“Jesus alone, / Cornerstone.” That phrase began the Tuesday session it had the one before, but with the song now starting to feel like a signature anthem. The One Project, with 700 voices rising, was already an inspiration. Due to the substance and delivery of the day’s talks, it was about to be, at least for many, amazing.
The first sermon, from Randy Roberts, pastor of the Loma Linda University Church, began with words from a Brad MacIntyre song, dating to the l970’s, called “Adventist Blues. “Now I don’t drink and I don’t swear,” Roberts intoned, “I don’t take dope or have long hair.” Soon he was skipping past the bits about what you eat and listen to and the lessons you “studied every day” to the song’s provocative ending. Some say “I need a closer walk / With Jesus,” although “I often wonder “Why?” / And ask myself—“Just where does He fit in?”
The morning’s premise was that Adventists have difficulty thinking that Jesus Christ is precisely the fundamental belief of the church. Roberts first invoked Mark’s account of Jesus’ healing of a blind man with his spit and touch. At first the blind man could see, but only indistinctly; people looked to him like trees. But with Jesus’ second touch, he saw clearly.
Just afterwards, according to Mark, Jesus asked the disciples who people believed him to be. Some, like the blind man at first, weren’t seeing clearing: Jesus was Elijah, or one of the prophets. But Peter did see clearly: “You are,” he said, “the Christ.” Pastor Roberts then spoke of Adventists today who misunderstand Jesus—who mistake jewelry for something crucial, or believe the “last generation” will achieve “perfection,” or attack the “disciplines of the Spirit.” Again linking the two stories, he said that in order to see clearly—in order to correct mistakes like the ones he’d mentioned—what we desperately need is Jesus’ “second touch.”
It was a marvel of exegetical preaching, and so was the sermon that followed it. Stephan Sigg, the youth ministries leader of the Euro-Africa Division, compared Mark 6 and Matthew 8. According to the first of these chapters, Jesus came home to Nazareth, where the people knew him well, and found that they were dismissive; too sure of the truth as they understood it, they could not acknowledge that he was the Son of God. At this, Mark says, Jesus was amazed.
The only other Gospel mention of Jesus’s own amazement occurs in Matthew’s story of the healing of the Centurion’s slave. Here was an officer of the hated Roman army. But to Jesus great surprise and puzzlement, he actually cared about his slave and was actually confident that Jesus could make him whole. The Centurion’s faith, Sigg declared, was “unspoiled by any self-righteousness or sense of religious superiority.”
Sigg assumed that to believe God works among those outside the inner circle is hard for many Adventists. But he does work outside of inner circles. So it turns out that like the people of Nazareth, we can be “familiar with Jesus and yet lose Christ.” As for the best corrective strategy, it consists, Sigg went on, in embracing Christ as the fundamental Adventist belief. All our teaching, as he said in the question-and-answer session, “should be seen through, and centered on, the truth of Jesus.”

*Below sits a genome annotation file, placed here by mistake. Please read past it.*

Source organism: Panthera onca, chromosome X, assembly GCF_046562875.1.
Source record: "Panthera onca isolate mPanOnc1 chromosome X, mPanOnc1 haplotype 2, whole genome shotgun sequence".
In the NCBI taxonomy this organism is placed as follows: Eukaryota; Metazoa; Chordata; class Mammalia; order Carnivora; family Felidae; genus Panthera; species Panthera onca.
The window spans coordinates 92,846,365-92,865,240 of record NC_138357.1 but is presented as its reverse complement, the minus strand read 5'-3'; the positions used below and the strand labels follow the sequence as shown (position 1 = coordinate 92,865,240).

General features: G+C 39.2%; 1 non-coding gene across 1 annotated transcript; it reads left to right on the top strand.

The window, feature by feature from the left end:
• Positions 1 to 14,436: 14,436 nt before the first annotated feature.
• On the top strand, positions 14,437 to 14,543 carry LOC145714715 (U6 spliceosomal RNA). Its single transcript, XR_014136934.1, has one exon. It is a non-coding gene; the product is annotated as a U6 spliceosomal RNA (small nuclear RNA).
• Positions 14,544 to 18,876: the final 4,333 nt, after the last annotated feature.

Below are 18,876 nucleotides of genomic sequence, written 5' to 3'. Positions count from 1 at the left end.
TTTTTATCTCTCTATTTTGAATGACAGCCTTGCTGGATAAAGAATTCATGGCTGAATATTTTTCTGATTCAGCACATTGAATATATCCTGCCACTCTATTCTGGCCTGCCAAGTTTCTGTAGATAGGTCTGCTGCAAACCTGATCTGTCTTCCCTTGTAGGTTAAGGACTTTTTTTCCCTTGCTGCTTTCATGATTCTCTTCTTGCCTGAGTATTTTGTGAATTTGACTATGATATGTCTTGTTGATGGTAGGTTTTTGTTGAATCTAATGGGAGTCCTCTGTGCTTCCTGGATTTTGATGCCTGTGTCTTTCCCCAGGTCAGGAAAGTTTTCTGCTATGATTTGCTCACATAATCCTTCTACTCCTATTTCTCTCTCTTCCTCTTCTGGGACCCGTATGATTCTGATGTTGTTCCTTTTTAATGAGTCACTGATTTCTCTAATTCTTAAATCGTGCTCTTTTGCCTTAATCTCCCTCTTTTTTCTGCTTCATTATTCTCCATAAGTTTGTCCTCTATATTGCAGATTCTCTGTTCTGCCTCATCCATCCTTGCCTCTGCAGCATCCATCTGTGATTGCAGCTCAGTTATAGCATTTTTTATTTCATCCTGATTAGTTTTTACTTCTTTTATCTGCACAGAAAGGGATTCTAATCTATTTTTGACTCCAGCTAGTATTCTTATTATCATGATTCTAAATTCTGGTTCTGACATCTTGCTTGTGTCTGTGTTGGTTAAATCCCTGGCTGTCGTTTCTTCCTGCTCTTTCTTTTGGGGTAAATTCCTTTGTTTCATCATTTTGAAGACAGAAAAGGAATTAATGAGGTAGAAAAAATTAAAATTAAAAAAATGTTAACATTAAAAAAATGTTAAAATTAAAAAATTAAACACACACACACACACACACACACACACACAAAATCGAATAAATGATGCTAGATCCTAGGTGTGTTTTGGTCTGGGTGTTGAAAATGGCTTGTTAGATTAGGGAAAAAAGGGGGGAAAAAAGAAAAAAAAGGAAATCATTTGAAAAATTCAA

Then came Brandy Kirstein, a young nurse who is expecting a child this spring and who entered Adventism through Amazing Facts and the Black Hills Mission College of Evangelism. Basing her remarks on John 17, she argued that biblical unity does not mean “intellectual or theological agreement.” Jesus never prayed that all his followers be the “same.” “Principled dissent” is entirely compatible with true unity; disagreements handled well, she went on, actually improve upon superficial niceness. The 1901 General Conference, when church leaders created unions in order to limit “kingly power” at the top, was an expression of the sense that unity is a “sharing of life,” not an imposed uniformity.
One Project sermons were always applauded. Brandy Kirstein’s led a substantial percentage of her hearers to rise to their feet.
Following lunch, Karl Haffner, pastor of the Kettering Adventist Church in Ohio, reflected, with fine humor, on the story of the Pharisee and tax collector in Luke 18. The former was self-righteous and judgmental; the latter acknowledged his sin and asked for mercy. Jesus told the story to uphold the tax collector’s attitude. The “non-judgmental love of Jesus,” Haffner said, is the ideal the church should strive for. The self-exalted person, as Jesus himself put it, “will be humbled,” and the humble person “will be exalted.”
Moments for soul-searching followed. Then the worship team, as preparation for communion, drew participants into Christ-affirming song. “O come let us adore him,” they sang. Soon they had taken flat bread and grape juice, and were singing again: “Here in the light of Christ I stand. / ‘Til he returns and calls me home, / Here in the light of Christ I stand.”
Except for break-out sessions set for evening, the gathering of the One Project near Chicago was over. Similar gatherings in Europe and Australia will occur soon. Next spring still another, the fourth overall in the United States, will take place in Seattle, where there will be room for 800. The question many were pondering is whether all this will have long-term impact on the wider Adventist community. And some were still asking if all the talk about Jesus was fully adequate to the depth of Adventism.
Given the theme of humility—the idea came up again and again on Tuesday—it seemed likely that event organizers would themselves agree that nothing yet said was fully adequate. No one was claiming to have exhausted the topic.
—Chuck Scriven is president of Kettering College and chairs the Adventist Forum|Spectrum board. Here is his report on the first day of the One Project.
This is a companion discussion topic for the original entry at http://spectrummagazine.org/node/5079